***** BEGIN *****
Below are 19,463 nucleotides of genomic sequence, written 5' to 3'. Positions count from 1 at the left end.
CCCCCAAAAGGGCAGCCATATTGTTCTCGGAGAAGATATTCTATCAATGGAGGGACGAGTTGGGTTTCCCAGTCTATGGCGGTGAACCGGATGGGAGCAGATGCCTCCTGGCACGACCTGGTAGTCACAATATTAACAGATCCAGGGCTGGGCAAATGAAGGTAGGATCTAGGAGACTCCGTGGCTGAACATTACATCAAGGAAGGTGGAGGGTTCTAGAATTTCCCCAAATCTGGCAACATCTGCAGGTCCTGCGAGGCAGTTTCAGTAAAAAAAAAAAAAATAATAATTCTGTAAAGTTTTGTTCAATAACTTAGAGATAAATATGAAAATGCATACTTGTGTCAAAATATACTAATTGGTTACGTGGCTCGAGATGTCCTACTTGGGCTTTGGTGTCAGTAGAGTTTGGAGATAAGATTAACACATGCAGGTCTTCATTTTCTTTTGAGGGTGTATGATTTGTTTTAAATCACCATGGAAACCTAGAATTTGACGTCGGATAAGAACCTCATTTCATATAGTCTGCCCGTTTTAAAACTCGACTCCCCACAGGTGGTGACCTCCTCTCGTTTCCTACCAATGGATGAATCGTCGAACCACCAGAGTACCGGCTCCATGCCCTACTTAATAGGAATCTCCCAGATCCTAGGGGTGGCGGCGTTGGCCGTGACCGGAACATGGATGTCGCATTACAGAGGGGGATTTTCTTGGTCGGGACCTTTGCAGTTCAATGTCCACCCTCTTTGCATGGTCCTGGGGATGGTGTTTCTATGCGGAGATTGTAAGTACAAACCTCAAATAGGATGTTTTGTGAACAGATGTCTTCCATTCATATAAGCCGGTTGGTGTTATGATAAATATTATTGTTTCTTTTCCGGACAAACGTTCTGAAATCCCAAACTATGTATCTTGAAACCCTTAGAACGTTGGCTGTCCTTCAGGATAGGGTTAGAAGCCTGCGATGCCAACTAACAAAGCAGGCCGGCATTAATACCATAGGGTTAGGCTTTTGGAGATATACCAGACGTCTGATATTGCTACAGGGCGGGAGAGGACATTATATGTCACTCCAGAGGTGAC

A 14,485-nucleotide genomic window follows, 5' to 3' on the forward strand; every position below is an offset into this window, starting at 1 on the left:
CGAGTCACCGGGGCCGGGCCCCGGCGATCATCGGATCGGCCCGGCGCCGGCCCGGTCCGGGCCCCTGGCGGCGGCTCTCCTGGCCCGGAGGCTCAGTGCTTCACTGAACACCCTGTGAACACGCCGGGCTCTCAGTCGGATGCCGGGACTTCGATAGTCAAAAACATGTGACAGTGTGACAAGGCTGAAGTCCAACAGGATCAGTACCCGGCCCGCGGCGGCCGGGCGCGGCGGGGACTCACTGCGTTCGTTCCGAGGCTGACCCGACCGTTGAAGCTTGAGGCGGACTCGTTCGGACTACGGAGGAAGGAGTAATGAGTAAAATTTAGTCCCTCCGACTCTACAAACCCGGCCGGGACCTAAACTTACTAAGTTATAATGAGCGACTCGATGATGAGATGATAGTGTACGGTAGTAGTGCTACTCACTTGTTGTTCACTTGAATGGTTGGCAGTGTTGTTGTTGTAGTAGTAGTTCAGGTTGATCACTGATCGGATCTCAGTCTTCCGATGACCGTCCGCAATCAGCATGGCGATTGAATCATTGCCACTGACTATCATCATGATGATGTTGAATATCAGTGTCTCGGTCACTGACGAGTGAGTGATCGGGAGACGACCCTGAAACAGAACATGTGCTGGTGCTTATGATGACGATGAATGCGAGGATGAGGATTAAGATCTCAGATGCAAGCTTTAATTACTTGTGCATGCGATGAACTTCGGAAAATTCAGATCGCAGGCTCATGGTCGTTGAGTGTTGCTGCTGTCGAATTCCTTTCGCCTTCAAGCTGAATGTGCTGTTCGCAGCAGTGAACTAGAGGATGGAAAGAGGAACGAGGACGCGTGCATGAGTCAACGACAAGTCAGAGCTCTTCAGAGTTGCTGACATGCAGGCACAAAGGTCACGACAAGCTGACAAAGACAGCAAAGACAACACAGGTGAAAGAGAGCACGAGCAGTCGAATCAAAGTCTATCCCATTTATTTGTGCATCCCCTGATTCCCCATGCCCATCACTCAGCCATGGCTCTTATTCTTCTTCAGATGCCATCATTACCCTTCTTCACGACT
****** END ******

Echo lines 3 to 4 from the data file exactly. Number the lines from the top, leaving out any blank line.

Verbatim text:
A 14,485-nucleotide genomic window follows, 5' to 3' on the forward strand; every position below is an offset into this window, starting at 1 on the left:
CGAGTCACCGGGGCCGGGCCCCGGCGATCATCGGATCGGCCCGGCGCCGGCCCGGTCCGGGCCCCTGGCGGCGGCTCTCCTGGCCCGGAGGCTCAGTGCTTCACTGAACACCCTGTGAACACGCCGGGCTCTCAGTCGGATGCCGGGACTTCGATAGTCAAAAACATGTGACAGTGTGACAAGGCTGAAGTCCAACAGGATCAGTACCCGGCCCGCGGCGGCCGGGCGCGGCGGGGACTCACTGCGTTCGTTCCGAGGCTGACCCGACCGTTGAAGCTTGAGGCGGACTCGTTCGGACTACGGAGGAAGGAGTAATGAGTAAAATTTAGTCCCTCCGACTCTACAAACCCGGCCGGGACCTAAACTTACTAAGTTATAATGAGCGACTCGATGATGAGATGATAGTGTACGGTAGTAGTGCTACTCACTTGTTGTTCACTTGAATGGTTGGCAGTGTTGTTGTTGTAGTAGTAGTTCAGGTTGATCACTGATCGGATCTCAGTCTTCCGATGACCGTCCGCAATCAGCATGGCGATTGAATCATTGCCACTGACTATCATCATGATGATGTTGAATATCAGTGTCTCGGTCACTGACGAGTGAGTGATCGGGAGACGACCCTGAAACAGAACATGTGCTGGTGCTTATGATGACGATGAATGCGAGGATGAGGATTAAGATCTCAGATGCAAGCTTTAATTACTTGTGCATGCGATGAACTTCGGAAAATTCAGATCGCAGGCTCATGGTCGTTGAGTGTTGCTGCTGTCGAATTCCTTTCGCCTTCAAGCTGAATGTGCTGTTCGCAGCAGTGAACTAGAGGATGGAAAGAGGAACGAGGACGCGTGCATGAGTCAACGACAAGTCAGAGCTCTTCAGAGTTGCTGACATGCAGGCACAAAGGTCACGACAAGCTGACAAAGACAGCAAAGACAACACAGGTGAAAGAGAGCACGAGCAGTCGAATCAAAGTCTATCCCATTTATTTGTGCATCCCCTGATTCCCCATGCCCATCACTCAGCCATGGCTCTTATTCTTCTTCAGATGCCATCATTACCCTTCTTCACGACT